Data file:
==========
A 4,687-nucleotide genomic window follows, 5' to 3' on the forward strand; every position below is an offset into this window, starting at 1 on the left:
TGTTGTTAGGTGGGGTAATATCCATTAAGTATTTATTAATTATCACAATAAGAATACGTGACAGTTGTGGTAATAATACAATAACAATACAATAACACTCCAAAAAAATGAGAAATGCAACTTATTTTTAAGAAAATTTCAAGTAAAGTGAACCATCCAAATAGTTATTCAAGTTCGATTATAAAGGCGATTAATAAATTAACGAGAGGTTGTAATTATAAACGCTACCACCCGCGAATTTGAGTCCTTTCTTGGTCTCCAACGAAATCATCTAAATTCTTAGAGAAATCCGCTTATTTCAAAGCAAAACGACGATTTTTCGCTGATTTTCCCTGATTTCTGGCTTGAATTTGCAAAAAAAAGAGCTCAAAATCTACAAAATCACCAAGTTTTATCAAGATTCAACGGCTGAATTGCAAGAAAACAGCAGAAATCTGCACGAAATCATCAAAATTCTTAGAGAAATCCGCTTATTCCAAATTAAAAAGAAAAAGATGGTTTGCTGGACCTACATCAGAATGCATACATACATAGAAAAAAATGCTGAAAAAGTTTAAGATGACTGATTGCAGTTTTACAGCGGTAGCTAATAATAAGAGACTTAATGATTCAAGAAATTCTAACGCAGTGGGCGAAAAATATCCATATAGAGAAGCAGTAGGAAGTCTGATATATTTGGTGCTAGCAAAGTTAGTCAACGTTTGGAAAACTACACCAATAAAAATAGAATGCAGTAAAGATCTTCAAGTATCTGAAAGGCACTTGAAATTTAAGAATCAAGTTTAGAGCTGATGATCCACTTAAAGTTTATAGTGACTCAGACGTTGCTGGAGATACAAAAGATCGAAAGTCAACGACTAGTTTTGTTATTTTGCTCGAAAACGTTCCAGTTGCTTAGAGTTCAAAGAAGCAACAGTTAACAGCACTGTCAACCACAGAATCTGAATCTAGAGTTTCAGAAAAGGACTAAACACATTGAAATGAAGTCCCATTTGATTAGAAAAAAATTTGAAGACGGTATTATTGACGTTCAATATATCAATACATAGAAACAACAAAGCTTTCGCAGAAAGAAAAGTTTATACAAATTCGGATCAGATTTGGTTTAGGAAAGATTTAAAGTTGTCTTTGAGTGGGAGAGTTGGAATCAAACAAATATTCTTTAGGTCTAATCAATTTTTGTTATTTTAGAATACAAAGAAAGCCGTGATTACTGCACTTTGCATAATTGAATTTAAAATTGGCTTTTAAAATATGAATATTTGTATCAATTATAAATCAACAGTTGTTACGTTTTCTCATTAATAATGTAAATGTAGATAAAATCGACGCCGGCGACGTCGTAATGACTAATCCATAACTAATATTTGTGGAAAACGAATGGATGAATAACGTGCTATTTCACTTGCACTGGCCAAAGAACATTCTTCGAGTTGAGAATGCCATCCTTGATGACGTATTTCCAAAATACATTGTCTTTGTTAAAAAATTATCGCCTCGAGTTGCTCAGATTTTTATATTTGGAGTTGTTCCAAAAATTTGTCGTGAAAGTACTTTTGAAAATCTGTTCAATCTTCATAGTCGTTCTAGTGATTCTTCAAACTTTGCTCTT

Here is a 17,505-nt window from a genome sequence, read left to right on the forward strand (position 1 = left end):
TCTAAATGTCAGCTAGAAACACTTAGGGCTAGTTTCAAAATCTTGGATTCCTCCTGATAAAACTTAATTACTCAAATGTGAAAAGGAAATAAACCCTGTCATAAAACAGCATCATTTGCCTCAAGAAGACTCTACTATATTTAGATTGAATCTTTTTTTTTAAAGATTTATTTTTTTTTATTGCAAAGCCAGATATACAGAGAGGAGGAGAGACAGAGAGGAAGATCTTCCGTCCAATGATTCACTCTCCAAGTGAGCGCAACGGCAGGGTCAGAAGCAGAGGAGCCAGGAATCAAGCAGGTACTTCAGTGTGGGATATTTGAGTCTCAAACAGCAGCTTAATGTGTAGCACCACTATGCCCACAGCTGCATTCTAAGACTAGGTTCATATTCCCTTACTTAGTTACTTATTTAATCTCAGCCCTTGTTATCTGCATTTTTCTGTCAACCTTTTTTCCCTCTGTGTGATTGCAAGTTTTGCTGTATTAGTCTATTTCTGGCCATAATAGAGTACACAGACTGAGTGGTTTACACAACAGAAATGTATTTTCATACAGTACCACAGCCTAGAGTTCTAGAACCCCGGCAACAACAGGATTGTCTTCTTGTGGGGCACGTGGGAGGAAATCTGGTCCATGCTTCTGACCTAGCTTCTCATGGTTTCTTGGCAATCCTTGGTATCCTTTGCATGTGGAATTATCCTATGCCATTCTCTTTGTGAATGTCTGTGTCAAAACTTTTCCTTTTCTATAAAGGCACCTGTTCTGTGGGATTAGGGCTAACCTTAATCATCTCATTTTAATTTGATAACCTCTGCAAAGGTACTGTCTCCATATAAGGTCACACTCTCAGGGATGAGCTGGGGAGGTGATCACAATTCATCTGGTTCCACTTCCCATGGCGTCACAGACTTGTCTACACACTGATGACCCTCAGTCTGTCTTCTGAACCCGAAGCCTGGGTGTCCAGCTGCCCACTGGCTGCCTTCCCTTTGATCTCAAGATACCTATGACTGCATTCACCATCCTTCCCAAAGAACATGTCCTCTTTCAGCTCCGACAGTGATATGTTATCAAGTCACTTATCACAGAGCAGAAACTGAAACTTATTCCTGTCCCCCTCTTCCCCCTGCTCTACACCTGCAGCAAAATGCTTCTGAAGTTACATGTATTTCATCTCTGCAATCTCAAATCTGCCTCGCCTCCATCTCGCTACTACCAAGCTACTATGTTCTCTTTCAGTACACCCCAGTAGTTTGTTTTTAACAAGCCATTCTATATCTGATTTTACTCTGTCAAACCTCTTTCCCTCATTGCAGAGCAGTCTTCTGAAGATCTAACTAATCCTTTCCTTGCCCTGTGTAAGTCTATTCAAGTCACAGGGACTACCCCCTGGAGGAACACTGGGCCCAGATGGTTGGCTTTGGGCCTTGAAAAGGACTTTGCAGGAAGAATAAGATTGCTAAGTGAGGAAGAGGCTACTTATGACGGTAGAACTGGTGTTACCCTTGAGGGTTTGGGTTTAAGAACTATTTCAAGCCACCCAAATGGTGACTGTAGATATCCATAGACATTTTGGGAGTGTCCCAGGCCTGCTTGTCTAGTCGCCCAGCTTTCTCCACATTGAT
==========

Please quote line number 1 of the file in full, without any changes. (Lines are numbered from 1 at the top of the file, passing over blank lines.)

A 4,687-nucleotide genomic window follows, 5' to 3' on the forward strand; every position below is an offset into this window, starting at 1 on the left: